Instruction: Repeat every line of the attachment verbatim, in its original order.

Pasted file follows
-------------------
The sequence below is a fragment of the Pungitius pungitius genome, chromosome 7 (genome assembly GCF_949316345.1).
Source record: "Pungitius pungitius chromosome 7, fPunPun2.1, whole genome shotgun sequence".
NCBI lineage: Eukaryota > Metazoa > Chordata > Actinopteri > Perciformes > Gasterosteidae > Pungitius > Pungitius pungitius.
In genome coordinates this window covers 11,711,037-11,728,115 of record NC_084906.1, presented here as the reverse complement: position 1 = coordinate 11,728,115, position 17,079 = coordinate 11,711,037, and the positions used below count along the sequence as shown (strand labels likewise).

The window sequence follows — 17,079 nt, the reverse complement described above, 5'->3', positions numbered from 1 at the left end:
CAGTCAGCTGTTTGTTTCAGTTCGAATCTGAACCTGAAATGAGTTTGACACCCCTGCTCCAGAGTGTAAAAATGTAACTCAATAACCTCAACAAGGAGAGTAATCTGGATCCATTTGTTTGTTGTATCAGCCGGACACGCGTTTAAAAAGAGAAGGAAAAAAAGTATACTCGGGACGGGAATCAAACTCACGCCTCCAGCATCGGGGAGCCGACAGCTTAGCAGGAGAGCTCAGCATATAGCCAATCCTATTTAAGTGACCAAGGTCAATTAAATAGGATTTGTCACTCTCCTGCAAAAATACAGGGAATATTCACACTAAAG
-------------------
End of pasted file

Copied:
The sequence below is a fragment of the Pungitius pungitius genome, chromosome 7 (genome assembly GCF_949316345.1).
Source record: "Pungitius pungitius chromosome 7, fPunPun2.1, whole genome shotgun sequence".
NCBI lineage: Eukaryota > Metazoa > Chordata > Actinopteri > Perciformes > Gasterosteidae > Pungitius > Pungitius pungitius.
In genome coordinates this window covers 11,711,037-11,728,115 of record NC_084906.1, presented here as the reverse complement: position 1 = coordinate 11,728,115, position 17,079 = coordinate 11,711,037, and the positions used below count along the sequence as shown (strand labels likewise).

The window sequence follows — 17,079 nt, the reverse complement described above, 5'->3', positions numbered from 1 at the left end:
CAGTCAGCTGTTTGTTTCAGTTCGAATCTGAACCTGAAATGAGTTTGACACCCCTGCTCCAGAGTGTAAAAATGTAACTCAATAACCTCAACAAGGAGAGTAATCTGGATCCATTTGTTTGTTGTATCAGCCGGACACGCGTTTAAAAAGAGAAGGAAAAAAAGTATACTCGGGACGGGAATCAAACTCACGCCTCCAGCATCGGGGAGCCGACAGCTTAGCAGGAGAGCTCAGCATATAGCCAATCCTATTTAAGTGACCAAGGTCAATTAAATAGGATTTGTCACTCTCCTGCAAAAATACAGGGAATATTCACACTAAAG